Thursday, 31 October 2013

Kings Dyke Crossing and Ely Southern Bypass - Still very much on track.

There are rumours circulating in Whittlesey at the moment that the proposed bridge at Kings Dyke Crossing has been cancelled. I need to confirm that this is absolutely not the case and that work continues to progress. I also need to make a similar assurance to East Cambs residents about the Ely southern bypass.

This rumour comes about because of a radio interview last Tuesday between Paul Stainton of BBC Radio Cambridgeshire and the Leader of the Lib Dem group at the County Council to do with the peer challenge that was held in Cambridgeshire County Council a few weeks ago. That peerchallenge was very complementary about us as a County Council, but inevitably raised a couple of concerns which I have discussed here.

The Lib Dem Leader's response to a question about what he would do about the cost of our ambitious capital programme was to suggest a rolling back of our plans. He spoke about supporting the proposed New Science Park Station on the edges of Cambridge and then said:

"other things like the crossing in Whittlesey and the Ely southern bypass are things that, yes, we would like to see happen, but if we haven't got the money for them we're just going to have to wait a bit longer to pay for it."

(You can listen again to this interview for the next few days here. This clip is about 1h 9minutes in. My response is about 2h 9mins in)

I suspect most of the Lib Dems in Cambridgeshire have never spoken to a Whittlesey resident about Kings Dyke, otherwise they would not have suggested it was something that we "would like to see happen" - it is something residents have been asking for for over forty years and has become a necessity because of the increased time that the Wash Road is flooded and because of the ever increasing levels of freight using the railway (the amount of rail traffic is scheduled to increase by about 155% because of the Felixtowe to Nuneaton Rail upgrade).

I said on my blog that we would need to review the capital programme after we have had a decision from Government about the City Deal. However, my preferred approach would not be an immediate "slash and burn" and we are already looking at different, more imaginative, ways of dealing with our problems:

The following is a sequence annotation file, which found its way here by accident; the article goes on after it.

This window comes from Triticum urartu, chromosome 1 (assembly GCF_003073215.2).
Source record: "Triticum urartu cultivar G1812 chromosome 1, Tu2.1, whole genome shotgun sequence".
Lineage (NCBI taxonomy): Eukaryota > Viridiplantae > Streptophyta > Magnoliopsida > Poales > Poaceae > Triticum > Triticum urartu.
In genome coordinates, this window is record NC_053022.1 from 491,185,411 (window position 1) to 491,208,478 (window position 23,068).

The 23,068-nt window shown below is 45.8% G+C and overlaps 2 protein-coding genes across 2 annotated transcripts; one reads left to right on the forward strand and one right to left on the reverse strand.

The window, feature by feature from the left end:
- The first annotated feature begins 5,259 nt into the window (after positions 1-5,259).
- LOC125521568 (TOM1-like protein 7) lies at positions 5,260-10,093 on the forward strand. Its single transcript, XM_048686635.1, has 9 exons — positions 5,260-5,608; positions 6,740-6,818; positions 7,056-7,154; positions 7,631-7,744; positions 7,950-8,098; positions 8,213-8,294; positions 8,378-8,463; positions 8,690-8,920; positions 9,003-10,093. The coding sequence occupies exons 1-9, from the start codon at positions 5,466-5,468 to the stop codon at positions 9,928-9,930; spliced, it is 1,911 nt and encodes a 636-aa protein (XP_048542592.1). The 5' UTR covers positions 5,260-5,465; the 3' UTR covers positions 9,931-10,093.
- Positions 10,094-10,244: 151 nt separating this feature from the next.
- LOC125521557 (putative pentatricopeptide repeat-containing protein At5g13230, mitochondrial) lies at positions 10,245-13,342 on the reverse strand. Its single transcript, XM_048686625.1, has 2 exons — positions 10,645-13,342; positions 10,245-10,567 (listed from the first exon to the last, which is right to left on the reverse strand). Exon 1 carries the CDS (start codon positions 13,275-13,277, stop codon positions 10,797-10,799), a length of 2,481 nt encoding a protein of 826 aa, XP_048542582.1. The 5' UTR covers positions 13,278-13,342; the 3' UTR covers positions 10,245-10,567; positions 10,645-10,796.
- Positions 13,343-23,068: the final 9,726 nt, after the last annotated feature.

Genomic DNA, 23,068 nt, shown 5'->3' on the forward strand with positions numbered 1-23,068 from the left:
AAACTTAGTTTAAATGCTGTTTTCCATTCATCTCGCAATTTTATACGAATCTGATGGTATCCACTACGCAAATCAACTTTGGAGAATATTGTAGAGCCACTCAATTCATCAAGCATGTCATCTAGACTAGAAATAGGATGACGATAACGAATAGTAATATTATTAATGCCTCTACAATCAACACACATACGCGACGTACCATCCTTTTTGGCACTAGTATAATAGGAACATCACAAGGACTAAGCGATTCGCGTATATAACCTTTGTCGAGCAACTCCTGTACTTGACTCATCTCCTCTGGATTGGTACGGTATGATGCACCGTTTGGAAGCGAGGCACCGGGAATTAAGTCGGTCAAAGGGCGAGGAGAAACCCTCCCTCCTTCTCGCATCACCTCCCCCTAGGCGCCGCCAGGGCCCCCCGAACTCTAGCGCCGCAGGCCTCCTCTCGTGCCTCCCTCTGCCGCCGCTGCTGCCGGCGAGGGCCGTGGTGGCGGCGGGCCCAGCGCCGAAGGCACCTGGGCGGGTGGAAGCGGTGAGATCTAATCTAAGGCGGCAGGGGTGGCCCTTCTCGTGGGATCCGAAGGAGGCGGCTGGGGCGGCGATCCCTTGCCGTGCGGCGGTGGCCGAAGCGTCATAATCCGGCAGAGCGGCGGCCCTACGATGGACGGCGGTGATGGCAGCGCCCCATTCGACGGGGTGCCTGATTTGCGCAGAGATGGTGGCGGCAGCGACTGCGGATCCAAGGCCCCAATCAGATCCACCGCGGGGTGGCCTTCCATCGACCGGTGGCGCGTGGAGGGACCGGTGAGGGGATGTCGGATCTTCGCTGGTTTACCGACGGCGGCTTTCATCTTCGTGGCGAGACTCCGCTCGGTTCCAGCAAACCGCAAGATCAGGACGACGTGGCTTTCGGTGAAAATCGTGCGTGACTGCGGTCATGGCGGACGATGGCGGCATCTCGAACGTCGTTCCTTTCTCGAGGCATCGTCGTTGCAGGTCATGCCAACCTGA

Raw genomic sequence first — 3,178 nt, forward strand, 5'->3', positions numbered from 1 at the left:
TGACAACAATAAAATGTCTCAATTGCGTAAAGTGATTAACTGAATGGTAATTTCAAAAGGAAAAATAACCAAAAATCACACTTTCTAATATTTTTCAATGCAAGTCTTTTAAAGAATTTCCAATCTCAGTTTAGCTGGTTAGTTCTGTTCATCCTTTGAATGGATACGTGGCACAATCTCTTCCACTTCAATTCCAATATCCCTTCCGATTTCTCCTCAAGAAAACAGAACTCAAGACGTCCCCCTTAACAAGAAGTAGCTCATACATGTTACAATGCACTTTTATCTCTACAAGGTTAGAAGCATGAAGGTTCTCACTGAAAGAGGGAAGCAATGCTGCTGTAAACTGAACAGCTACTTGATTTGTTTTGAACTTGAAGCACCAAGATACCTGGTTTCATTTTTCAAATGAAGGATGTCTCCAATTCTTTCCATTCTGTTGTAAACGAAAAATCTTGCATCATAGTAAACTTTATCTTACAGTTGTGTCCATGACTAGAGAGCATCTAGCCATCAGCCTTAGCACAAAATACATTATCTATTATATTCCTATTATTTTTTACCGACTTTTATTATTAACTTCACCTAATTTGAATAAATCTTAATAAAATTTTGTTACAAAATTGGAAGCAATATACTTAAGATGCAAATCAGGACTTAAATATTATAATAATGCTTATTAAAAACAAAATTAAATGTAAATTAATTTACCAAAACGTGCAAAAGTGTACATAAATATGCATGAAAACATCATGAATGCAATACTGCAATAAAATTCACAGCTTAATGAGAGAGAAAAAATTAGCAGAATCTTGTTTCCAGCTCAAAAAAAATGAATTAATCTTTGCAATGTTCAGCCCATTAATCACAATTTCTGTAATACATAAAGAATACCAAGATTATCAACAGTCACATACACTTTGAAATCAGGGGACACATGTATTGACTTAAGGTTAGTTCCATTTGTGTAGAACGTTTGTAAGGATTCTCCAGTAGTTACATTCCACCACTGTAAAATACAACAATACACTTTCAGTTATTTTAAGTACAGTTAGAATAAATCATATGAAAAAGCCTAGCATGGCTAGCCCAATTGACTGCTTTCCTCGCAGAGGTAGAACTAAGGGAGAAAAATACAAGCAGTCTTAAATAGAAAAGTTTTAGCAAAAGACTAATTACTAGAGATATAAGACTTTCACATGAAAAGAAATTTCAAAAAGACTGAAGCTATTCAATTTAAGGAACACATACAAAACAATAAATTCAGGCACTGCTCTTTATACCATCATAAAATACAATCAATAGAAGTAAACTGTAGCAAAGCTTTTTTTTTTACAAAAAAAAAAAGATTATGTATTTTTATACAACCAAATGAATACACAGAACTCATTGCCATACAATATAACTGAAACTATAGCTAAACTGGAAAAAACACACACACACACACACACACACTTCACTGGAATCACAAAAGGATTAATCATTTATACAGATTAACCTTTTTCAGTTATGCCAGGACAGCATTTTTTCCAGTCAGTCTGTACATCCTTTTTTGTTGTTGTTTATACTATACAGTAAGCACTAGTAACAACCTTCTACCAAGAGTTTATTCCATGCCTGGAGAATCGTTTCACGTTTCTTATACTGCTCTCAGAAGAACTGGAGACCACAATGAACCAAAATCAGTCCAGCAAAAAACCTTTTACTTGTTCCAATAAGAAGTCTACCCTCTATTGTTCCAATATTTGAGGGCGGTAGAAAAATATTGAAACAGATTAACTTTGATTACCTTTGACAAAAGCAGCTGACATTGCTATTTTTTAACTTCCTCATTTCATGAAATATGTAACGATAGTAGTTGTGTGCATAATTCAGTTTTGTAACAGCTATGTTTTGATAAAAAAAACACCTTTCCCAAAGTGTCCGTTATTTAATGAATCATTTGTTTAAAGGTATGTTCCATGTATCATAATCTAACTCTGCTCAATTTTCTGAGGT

1. Schools capital. By far the biggest part of our capital spend is on providing new school places to cope with the growing population in Cambridgeshire. Currently the majority of funding for this comes from a combination of Government and developer contributions, but 20% comes from Cambridgeshire County Council capital funding. Last week David Laws MP, the new schools Minister confirmed at a Local Government Association councillors' forum that Department for Education had done a deal with treasury that gave them funding up until 2021 for new school places, based on an assumption that local authorities would no longer have to contribute from their own pockets - in recognition of the fact that Councils are already financially strapped for cash. The County Council are currently exploring this with the Government. If it proves accurate it will have a huge positive impact on our proposed capital spend profile. On top of that I have also asked for some work to be done to look at other local authorities who have driven down the cost of providing new school places (I need to stress that this is not me saying we should not provide necessary school places - but that we need to ensure we are not paying too much for them).

2. Cost of borrowing. Currently, when Councils borrow money they do so through the Public Works Loan Board at preferential rates. However, there is a view that local authorities could work together to find other ways of borrowing money that are potentially even cheaper (without increasing the level of risk). We are currently working with a number of other local government partners to look at how this might work.